The second annual Canal Winchester Blues and Ribfest Aug. 5 and 6 will offer an international flair, according to festival organizer Bruce Jarvis of Main Street Canal Winchester.

The second annual Canal Winchester Blues and Ribfest Aug. 5 and 6 will offer an international flair, according to festival organizer Bruce Jarvis of Main Street Canal Winchester.

Opening the weekend on the Main Stage, South African bluesman Rob Thompson, will share his take on an American brand of roots music, the blues. The 23-year-old guitarist and singer-songwriter from Port Elizabeth, South Africa, will be backed up by Ray Fuller's Bluesrockers.

"We've deliberately put strong acts all the way through from beginning to end," Jarvis said. "To that end, (Thompson) is opening up for us; I don't know if we'll ever be able to have someone from this far away again and this is his U.S. debut so we've got a really unique act."

Jarvis said the Main Stage will be placed at the intersection of High and Waterloo streets to take advantage of the acoustics and to provide better viewing throughout the festival and room for people to dance.

"We've expanded the footprint of this year's Blues and Ribfest to allow for more food, fun and relaxation," he said. "These changes should reduce lines at our rib and other vendors, offer more convenient dining spaces and provide a better space for children and adult activities.

"I may not get much time to relax during the festival, but I know everyone else will really enjoy it."

Last year's inaugural event hosted nine rib vendors. This year's event will have 12, according to Jarvis. He also expects this Blues and Ribfest to surpass last year's 20,000 attendees.

"People can expect more food vendors, a larger beer garden," Jarvis said. "We've added dining tents with fans so people can get out of sun, and there are bounce houses, face-painting and balloon-sculpting for the kids. We'll also have local arts and crafts vendors."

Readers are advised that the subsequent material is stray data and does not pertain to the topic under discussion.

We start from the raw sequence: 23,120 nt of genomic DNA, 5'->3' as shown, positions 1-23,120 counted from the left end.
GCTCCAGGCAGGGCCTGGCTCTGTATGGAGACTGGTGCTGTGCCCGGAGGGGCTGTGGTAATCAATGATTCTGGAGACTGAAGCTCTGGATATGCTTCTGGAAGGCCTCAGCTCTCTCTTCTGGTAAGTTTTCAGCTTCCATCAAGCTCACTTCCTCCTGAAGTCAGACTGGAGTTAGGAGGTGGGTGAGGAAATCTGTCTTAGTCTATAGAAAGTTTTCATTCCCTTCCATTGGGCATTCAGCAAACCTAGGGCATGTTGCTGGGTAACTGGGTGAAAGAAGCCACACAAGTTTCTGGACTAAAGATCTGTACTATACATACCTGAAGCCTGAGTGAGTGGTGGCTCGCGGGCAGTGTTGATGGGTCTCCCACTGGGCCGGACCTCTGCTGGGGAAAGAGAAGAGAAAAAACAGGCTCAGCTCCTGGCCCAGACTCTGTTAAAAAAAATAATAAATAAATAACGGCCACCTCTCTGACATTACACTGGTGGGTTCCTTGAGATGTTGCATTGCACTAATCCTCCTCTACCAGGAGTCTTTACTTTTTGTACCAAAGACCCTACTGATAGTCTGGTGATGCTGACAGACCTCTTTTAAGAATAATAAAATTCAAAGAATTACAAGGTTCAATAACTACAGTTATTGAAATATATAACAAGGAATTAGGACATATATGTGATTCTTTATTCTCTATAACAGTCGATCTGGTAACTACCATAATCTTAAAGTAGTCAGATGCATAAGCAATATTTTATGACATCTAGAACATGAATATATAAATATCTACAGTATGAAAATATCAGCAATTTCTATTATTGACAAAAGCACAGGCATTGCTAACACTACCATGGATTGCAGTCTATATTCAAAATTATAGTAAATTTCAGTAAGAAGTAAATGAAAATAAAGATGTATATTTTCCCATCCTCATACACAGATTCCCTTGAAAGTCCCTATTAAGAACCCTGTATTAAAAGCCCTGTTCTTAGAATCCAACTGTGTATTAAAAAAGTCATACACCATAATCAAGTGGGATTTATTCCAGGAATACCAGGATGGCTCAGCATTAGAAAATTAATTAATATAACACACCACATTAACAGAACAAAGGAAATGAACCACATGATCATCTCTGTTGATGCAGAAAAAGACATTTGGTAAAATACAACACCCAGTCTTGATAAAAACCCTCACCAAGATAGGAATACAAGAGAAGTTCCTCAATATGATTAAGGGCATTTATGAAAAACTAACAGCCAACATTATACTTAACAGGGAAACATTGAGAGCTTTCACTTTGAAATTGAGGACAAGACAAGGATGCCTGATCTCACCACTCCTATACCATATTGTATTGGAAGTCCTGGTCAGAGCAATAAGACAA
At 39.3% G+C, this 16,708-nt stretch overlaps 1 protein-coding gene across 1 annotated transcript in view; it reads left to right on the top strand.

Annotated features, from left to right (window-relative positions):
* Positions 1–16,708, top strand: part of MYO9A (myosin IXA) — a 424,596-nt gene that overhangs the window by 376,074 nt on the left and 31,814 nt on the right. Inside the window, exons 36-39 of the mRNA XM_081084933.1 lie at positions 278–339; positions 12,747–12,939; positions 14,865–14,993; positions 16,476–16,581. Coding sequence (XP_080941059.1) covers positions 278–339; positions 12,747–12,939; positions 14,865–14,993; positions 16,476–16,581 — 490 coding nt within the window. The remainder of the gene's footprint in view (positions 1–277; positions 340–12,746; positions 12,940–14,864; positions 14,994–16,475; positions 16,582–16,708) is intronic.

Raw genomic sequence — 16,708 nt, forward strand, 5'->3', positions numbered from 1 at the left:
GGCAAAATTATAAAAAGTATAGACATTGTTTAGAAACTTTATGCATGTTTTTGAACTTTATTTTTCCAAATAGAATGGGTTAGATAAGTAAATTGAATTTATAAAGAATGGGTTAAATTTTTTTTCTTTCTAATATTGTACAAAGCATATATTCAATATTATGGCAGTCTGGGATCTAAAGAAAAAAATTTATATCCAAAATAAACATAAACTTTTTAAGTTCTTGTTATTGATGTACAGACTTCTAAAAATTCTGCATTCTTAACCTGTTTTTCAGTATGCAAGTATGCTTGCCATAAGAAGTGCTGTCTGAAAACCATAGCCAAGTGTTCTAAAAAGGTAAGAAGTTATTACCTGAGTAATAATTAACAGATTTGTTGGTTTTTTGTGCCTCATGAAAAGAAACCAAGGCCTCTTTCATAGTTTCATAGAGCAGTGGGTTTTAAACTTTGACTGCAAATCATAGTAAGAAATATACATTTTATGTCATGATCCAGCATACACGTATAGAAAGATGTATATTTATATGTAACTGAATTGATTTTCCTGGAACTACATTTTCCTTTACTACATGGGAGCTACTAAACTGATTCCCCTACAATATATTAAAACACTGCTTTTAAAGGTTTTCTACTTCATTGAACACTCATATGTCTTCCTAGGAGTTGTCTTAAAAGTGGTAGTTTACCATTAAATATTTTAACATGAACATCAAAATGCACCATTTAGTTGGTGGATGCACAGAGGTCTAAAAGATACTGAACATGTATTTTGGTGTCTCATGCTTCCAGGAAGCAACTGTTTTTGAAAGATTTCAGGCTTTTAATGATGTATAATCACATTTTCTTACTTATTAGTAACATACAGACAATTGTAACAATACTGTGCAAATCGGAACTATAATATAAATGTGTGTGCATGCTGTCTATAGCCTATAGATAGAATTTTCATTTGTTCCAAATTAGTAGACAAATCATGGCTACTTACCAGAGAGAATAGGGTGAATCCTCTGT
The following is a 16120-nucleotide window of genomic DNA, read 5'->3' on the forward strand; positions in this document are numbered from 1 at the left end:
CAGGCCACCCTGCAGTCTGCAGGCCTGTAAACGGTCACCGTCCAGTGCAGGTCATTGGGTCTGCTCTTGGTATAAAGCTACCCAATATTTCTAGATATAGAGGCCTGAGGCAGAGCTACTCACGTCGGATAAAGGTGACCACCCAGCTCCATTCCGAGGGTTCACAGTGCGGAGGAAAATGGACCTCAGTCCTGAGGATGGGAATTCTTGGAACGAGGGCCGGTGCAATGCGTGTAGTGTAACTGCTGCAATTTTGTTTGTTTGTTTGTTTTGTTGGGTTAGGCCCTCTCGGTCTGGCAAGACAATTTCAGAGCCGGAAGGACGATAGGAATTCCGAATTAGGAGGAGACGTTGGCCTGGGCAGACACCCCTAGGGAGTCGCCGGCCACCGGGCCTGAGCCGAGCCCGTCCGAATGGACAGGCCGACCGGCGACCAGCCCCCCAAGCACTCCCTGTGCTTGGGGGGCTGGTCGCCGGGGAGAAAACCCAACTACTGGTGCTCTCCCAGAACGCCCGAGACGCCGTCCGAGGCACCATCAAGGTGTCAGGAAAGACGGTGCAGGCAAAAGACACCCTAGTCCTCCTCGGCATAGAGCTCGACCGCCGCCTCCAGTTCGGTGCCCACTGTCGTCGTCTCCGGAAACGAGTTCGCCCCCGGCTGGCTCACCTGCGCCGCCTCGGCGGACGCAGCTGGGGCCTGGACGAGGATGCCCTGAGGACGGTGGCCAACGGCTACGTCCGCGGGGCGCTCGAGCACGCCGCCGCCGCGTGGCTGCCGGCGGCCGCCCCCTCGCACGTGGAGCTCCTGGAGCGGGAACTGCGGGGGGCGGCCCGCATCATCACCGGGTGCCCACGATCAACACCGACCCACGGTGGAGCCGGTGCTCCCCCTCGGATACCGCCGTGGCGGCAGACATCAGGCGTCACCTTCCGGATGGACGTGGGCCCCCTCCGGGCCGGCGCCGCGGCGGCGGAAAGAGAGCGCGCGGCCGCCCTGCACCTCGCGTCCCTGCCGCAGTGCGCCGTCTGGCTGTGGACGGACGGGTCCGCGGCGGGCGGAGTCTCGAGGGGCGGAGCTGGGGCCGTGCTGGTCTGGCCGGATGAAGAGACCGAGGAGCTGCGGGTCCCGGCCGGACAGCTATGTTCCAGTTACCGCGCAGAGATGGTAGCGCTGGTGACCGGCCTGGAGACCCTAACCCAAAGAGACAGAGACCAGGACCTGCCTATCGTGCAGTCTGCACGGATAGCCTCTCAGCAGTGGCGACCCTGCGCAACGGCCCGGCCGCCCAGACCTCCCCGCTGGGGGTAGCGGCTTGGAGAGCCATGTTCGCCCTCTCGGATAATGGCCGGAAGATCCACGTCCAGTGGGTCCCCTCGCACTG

Canal Winchester community affairs director Carrie Hoover said the festival is good for business in the city.

"The festival provides another great event for our community," Hoover said. "We believe this event has a much broader draw, bringing in a larger outside group of people who otherwise might not discover Canal Winchester. Once they do, we think they'll come back."

Another new component this year gives other community organizations a chance to benefit from providing volunteers. According to Jarvis, groups that provide festival volunteers will receive a donation to their organization for their efforts.

"We feel the more members of the community involved, the better it will be for the community," Jarvis said. "At this time, the high school girls cross country team, Junior Miss teens, Rotary, Lions Club and VFW are all officially helping out."

According to the event website (www.bluesandribfest.com), there is limited available seating, so visitors should bring blankets and chairs. Outside food and beverages are not permitted. Organizers also are asking attendees to leave skateboards, bicycles and similar items -- as well as pets -- at home.

On-street and public-lot parking will be available in the areas adjacent to festival grounds. High and Waterloo streets will be closed to vehicle traffic downtown during the Blues and Ribfest.

"We're indebted to our sponsors and the city for their support," Jarvis said. "We wouldn't be able to do it without them and the volunteers that graciously donated their time."